differentiation
differentiation [dif΄əren΄shē ā′shən]
n.
1. a differentiating or being differentiated
2. Biol. the modification of an organ, tissue, etc. in structure or function during development into a more specialized state
3. Math. the working out of the differential or derivative

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dif·fer·en·ti·a·tion (dĭf'ə-rĕn'shē-āʹshən) n.
1.
a. The act or process of differentiating.
b. The state of becoming differentiated.
2. Mathematics. The process of computing a derivative.
3. Biology. The process by which cells or tissues undergo a change toward a more specialized form or function, especially during embryonic development.

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Mathematical process of finding the derivative of a function.

Defined abstractly as a process involving limits, in practice it may be done using algebraic manipulations that rely on three basic formulas and four rules of operation. The formulas are: (1) the derivative of xn is nxn -1, (2) the derivative of sin x is cos x, and (3) the derivative of the exponential function ex is itself. The rules are: (1) (af + bg)′ = af′ + bg′, (2) (fg)′ = fg′ + gf′, (3) (f/g)′ = (gf′ -fg′)/g2, and (4) (f(g))′ = f′(g)g′, where a and b are constants, f and g are functions, and a prime (′) indicates the derivative. The last formula is called the chain rule. The derivation and exploration of these formulas and rules is the subject of differential calculus. See also integration.

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      in mathematics, process of finding the derivative, or rate of change, of a function. In contrast to the abstract nature of the theory behind it, the practical technique of differentiation can be carried out by purely algebraic manipulations, using three basic derivatives, four rules of operation, and a knowledge of how to manipulate functions.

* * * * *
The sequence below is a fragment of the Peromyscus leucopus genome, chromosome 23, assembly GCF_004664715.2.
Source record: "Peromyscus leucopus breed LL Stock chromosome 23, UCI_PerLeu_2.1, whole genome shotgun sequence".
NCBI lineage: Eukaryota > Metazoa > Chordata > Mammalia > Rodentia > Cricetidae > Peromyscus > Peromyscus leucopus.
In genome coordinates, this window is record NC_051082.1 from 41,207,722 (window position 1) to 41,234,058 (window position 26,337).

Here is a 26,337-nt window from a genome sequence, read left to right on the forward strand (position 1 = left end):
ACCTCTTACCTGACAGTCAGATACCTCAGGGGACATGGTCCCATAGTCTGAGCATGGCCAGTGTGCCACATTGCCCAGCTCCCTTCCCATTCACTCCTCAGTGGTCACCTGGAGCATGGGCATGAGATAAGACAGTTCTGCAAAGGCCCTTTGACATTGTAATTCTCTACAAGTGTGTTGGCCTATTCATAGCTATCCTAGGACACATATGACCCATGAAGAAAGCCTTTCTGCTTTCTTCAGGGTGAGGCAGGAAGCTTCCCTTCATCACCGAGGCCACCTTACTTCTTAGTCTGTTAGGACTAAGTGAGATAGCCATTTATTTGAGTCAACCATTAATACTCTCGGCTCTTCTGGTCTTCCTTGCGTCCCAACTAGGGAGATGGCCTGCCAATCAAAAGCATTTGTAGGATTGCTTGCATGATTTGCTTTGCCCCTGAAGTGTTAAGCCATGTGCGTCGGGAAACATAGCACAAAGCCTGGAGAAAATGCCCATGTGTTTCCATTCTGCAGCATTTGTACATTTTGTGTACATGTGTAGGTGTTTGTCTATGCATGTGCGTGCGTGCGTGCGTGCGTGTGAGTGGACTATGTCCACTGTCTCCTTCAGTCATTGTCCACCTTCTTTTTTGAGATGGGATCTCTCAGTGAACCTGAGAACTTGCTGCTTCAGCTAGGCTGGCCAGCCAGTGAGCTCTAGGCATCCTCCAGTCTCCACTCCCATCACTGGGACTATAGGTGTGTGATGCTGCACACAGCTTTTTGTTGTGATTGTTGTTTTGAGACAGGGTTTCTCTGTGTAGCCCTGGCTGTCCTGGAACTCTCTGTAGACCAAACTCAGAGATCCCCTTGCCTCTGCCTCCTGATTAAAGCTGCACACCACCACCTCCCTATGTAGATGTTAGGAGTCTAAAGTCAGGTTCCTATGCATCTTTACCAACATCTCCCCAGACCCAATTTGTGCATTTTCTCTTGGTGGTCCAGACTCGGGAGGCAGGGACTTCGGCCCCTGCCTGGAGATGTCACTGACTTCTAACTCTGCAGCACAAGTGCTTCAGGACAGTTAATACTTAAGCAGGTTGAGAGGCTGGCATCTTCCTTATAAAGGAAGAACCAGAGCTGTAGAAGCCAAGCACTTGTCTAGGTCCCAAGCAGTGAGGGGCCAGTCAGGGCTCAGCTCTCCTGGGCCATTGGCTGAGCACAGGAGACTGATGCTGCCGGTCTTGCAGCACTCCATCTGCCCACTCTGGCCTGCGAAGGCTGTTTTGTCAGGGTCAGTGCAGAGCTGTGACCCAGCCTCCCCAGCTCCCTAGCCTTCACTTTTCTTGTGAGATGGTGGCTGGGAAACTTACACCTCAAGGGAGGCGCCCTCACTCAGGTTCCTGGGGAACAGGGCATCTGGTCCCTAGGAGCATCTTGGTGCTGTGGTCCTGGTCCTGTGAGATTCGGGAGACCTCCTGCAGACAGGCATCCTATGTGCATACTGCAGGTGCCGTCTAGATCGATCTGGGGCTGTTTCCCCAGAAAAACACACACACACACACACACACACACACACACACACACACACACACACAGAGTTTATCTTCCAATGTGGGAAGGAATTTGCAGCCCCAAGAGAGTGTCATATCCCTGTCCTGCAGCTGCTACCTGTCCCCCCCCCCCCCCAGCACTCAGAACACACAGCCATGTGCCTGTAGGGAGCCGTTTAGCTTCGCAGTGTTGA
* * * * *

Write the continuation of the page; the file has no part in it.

The three basic derivatives (D) are: (1) for algebraic functions, D(xn) = nxn − 1, in which n is any real number; (2) for trigonometric functions, D(sin x) = cos x; and (3) for exponential functions (exponential function), D(ex) = ex.

      For functions built up of combinations of these classes of functions, the theory provides the following basic rules for differentiating the sum, product, or quotient of any two functions f(x) and g(x) the derivatives of which are known (where a and b are constants): D(af + bg) = aDf + bDg (sums); D(fg) = fDg + gDf (products); and D(f/g) = (gDf − fDg)/g2 (quotients).

      The other basic rule, called the chain rule, provides a way to differentiate a composite function. If f(x) and g(x) are two functions, the composite function f(g(x)) is calculated for a value of x by first evaluating g(x) and then evaluating the function f at this value of g(x); for instance, if f(x) = sin x and g(x) = x2, then f(g(x)) = sin x2, while g(f(x)) = (sin x)2. The chain rule states that the derivative of a composite function is given by a product, as D(f(g(x))) = Df(g(x)) ∙ Dg(x). In words, the first factor on the right, Df(g(x)), indicates that the derivative of Df(x) is first found as usual, and then x, wherever it occurs, is replaced by the function g(x). In the example of sin x2, the rule gives the result D(sin x2) = Dsin(x2) ∙ D(x2) = (cos x2) ∙ 2x.

      In the German mathematician Gottfried Wilhelm Leibniz (Leibniz, Gottfried Wilhelm)'s notation, which uses d/dx in place of D and thus allows differentiation with respect to different variables to be made explicit, the chain rule takes the more memorable “symbolic cancellation” form:

d(f(g(x)))/dx = df/dg ∙ dg/dx.
 

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Universalium. 2010.

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